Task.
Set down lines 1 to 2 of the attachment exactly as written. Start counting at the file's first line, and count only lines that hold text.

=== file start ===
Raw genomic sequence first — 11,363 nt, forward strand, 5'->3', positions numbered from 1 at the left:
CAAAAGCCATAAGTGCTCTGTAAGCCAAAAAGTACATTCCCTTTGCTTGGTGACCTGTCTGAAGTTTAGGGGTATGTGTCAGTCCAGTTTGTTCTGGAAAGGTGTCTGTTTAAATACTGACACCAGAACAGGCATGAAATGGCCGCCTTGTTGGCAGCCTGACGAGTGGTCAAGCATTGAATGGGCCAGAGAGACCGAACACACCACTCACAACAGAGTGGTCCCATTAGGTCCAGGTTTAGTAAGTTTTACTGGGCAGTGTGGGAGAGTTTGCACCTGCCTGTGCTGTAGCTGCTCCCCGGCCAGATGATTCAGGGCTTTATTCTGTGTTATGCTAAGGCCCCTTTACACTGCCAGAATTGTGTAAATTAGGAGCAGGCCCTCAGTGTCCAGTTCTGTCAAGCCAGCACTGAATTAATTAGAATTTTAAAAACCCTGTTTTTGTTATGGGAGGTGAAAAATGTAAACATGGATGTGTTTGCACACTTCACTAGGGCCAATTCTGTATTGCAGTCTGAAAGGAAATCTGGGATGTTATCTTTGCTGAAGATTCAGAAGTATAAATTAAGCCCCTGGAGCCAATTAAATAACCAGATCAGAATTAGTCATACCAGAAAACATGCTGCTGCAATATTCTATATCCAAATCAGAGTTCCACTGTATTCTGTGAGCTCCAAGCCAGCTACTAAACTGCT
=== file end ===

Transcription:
Raw genomic sequence first — 11,363 nt, forward strand, 5'->3', positions numbered from 1 at the left:
CAAAAGCCATAAGTGCTCTGTAAGCCAAAAAGTACATTCCCTTTGCTTGGTGACCTGTCTGAAGTTTAGGGGTATGTGTCAGTCCAGTTTGTTCTGGAAAGGTGTCTGTTTAAATACTGACACCAGAACAGGCATGAAATGGCCGCCTTGTTGGCAGCCTGACGAGTGGTCAAGCATTGAATGGGCCAGAGAGACCGAACACACCACTCACAACAGAGTGGTCCCATTAGGTCCAGGTTTAGTAAGTTTTACTGGGCAGTGTGGGAGAGTTTGCACCTGCCTGTGCTGTAGCTGCTCCCCGGCCAGATGATTCAGGGCTTTATTCTGTGTTATGCTAAGGCCCCTTTACACTGCCAGAATTGTGTAAATTAGGAGCAGGCCCTCAGTGTCCAGTTCTGTCAAGCCAGCACTGAATTAATTAGAATTTTAAAAACCCTGTTTTTGTTATGGGAGGTGAAAAATGTAAACATGGATGTGTTTGCACACTTCACTAGGGCCAATTCTGTATTGCAGTCTGAAAGGAAATCTGGGATGTTATCTTTGCTGAAGATTCAGAAGTATAAATTAAGCCCCTGGAGCCAATTAAATAACCAGATCAGAATTAGTCATACCAGAAAACATGCTGCTGCAATATTCTATATCCAAATCAGAGTTCCACTGTATTCTGTGAGCTCCAAGCCAGCTACTAAACTGCT